Making Diversity Work
Corporate Culture and Making Diversity Work
Most people would agree that cultural diversity in the workplace utilizes our country's skills to its fullest, and contributes to our overall growth and prosperity. The reality of the situation is that it hasn't happened and progress remains slow. While we are in the midst of the longest period of economic growth this country has ever seen, the gap between the "haves" and "have nots" continues to widen.
One of the reasons for this has been the lack of diversity in corporate America. By not developing a diverse workforce from the top down, African, Hispanic (Latino), and Asian Americans are unfairly relegated to lower-skilled, lower-pay positions and are not able to fulfill their true potential. Many corporations have recognized that diversity contributes to the bottom line by: making it easier to retain good employees, lowering costs by developing skills in-house, and developing a reputation that helps attract new employees. This is especially important with the economy doing so well, and the demand for skilled labor at record levels.
If you are an African, Hispanic (Latino), or Asian American trying to advance your career, working for a company that values workplace diversity is extremely important. This will give you a good indication whether your employer will value your contributions, grant you promotions, train you to take on more responsibility, and pay you accordingly.
What is diversity? Here are some key indicators that help provide a proper definition for diversity:
Diversity at the Officer, Board of Director, and Senior management levels
Diversity amongst the highest salaried employees in the company
Diversity amongst the company's workforce as a whole
Recruiting for new hires in Ethnic American publications
Recruiting at Ethnic American cultural or professional events
Membership in Ethnic American professional organizations
Charitable contributions to Ethnic American organizations
Companies are discovering the value in corporate diversity. Historically, most companies instituted diversity programs such as affirmative action to be in compliance with the law, but they have found that there are some good solid business reasons to do so. Our focus is on helping companies incorporate diversity programs into their strategic plans. These plans should address each of the three major areas that impact their business: their customers, employees, and suppliers.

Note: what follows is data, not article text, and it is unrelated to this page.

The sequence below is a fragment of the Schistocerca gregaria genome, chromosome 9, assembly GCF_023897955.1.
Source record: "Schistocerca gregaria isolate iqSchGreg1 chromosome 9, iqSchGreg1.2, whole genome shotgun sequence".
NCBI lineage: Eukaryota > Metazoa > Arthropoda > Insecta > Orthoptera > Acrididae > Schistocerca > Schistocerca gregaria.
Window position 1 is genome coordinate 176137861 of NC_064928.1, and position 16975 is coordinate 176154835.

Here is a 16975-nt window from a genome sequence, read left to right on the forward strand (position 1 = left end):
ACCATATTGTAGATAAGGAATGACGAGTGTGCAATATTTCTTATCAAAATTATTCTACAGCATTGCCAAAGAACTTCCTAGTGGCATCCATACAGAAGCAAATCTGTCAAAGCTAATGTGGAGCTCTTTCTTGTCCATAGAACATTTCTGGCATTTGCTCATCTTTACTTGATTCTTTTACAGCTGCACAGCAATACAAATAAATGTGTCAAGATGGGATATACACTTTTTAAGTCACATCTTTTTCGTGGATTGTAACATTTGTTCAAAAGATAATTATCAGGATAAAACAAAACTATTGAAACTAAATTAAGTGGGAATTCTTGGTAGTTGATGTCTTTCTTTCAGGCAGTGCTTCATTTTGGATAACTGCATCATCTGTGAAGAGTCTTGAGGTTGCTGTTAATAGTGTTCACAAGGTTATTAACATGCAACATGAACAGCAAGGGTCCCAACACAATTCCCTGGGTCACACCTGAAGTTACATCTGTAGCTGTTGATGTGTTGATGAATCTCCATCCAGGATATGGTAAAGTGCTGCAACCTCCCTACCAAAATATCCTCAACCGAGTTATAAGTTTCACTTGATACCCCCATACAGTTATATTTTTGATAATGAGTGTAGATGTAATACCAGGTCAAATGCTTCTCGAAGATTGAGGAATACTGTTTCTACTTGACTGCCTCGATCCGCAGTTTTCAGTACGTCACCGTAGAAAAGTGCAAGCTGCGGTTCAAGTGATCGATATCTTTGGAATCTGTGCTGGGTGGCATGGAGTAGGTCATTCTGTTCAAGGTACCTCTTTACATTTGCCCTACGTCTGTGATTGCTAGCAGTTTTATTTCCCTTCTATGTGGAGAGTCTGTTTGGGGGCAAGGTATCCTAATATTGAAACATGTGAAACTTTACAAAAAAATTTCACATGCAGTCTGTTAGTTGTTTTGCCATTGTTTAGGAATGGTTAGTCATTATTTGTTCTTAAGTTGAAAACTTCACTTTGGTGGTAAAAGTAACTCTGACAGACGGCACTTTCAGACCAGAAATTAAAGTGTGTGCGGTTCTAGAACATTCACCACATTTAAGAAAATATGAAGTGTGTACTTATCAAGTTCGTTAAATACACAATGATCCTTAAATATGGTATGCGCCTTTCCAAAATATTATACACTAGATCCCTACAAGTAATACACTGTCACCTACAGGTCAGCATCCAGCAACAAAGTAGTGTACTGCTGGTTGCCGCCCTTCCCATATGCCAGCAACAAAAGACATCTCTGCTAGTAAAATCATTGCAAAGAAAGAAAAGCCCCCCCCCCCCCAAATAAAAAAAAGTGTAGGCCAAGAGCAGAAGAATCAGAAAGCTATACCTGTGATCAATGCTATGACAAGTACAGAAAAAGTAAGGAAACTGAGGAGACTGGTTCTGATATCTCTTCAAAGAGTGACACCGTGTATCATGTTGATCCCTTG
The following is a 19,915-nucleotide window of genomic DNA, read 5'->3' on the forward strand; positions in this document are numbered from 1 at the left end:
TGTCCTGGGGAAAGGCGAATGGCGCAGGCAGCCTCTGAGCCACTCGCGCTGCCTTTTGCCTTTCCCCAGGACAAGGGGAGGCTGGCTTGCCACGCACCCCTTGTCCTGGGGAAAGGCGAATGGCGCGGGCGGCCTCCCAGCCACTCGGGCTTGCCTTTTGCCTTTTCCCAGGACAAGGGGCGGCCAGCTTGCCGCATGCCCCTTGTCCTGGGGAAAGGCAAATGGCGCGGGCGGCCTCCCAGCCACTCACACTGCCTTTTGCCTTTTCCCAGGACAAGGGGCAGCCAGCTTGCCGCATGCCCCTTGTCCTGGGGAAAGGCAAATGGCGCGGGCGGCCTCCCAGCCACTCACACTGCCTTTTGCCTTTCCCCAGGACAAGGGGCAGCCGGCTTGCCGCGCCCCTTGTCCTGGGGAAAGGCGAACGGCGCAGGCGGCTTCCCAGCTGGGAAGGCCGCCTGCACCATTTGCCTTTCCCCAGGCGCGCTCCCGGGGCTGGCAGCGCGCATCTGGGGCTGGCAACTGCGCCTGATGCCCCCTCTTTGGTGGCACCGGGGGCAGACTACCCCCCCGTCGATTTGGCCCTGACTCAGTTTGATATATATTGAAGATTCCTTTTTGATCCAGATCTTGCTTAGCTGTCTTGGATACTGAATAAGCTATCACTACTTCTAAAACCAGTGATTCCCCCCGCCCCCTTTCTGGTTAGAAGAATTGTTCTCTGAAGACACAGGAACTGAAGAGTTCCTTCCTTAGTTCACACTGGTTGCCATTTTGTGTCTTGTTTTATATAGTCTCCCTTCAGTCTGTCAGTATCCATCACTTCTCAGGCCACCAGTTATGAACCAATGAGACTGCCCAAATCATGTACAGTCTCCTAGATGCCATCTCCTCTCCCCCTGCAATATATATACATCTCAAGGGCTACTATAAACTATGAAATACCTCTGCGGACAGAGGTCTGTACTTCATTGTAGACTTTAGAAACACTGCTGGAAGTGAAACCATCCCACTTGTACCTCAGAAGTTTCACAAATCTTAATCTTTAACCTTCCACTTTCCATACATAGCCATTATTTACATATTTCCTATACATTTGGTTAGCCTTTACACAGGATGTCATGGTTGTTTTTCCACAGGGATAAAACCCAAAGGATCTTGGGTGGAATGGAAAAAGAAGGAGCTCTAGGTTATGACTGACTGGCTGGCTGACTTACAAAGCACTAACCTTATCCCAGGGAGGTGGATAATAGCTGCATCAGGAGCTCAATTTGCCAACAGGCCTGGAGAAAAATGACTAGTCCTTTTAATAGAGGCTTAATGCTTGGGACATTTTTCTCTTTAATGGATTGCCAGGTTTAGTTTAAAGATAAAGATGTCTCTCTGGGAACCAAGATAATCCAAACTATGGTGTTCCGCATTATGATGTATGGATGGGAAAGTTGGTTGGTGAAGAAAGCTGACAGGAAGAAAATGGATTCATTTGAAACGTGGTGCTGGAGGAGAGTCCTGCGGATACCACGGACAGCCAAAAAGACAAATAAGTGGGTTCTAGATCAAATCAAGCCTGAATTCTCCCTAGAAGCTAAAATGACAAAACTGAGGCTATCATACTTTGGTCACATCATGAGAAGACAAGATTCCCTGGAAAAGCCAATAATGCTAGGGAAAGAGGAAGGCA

Ethnic marketing became a marketing buzzword in the 1990's. It stemmed out of corporate America's realization that the ethnic communities were already large and continued to increase at a greater rate than the majority population. So why not focus some marketing effort on these consumer groups? Good philosophy. Unfortunately, many companies believe that ethnic marketing means advertising in some of the foreign language trade press. In reality, ethnic marketing is much more than that, and requires more basic infrastructure changes to the company's marketing and customer service organizations in order to maximize its benefits. We can help you develop and implement the kind of ethnic marketing program that strengthens companies and yields both short and long-term returns.
Affirmative action programs emerged from the Civil Rights Act of 1968, and required all large corporations to address potential problems with racial discrimination by attempting to have their workforce reflect the ethnic makeup of the general population. While companies fought against it initially, affirmative action has helped develop strong workforces because it forced employers to create job descriptions and engage in true competition for new hires and promotions instead of using the "old boys network", friends, or relatives. Companies have found that a diverse workforce can take advantage of the experiences and skills people with culturally diverse backgrounds can offer. In spite of the progress that has been made to create a diverse workforce, companies still have difficulty with diversity at the senior levels of management. We strive to help companies improve talent at all levels, and develop strategies to maximize the benefit of diversity in the workforce.
Minority and women business enterprise (MWBE) programs were originally created when major corporations began looking for ways to find qualified MWBE suppliers on government contracts. The federal government and many of the states had passed laws requiring their major contractors to make efforts to subcontract parts of their contracts to small business and MWBEs. What many corporations have found is that MWBEs are in many cases more qualified and cost-effective than their normal suppliers, which has helped them reduce expenses and improve the bottom line. At DSI, we are experts on MWBE programs and know what makes them work and what doesn't. The key is for senior management to believe that their MWBE program can improve their bottom line and to make a commitment of resources and attention to break down the political and bureaucratic barriers that have existed in the past.
The bottom line is that competitive market is changing. In this country, the population growth of the ethnic minorities is skyrocketing. Internationally, we now live in a global market, and any business that wants to do business overseas
must develop the resources in its workforce and suppliers in order to compete. Every company should have a strategic plan for diversity, and we can help you get there.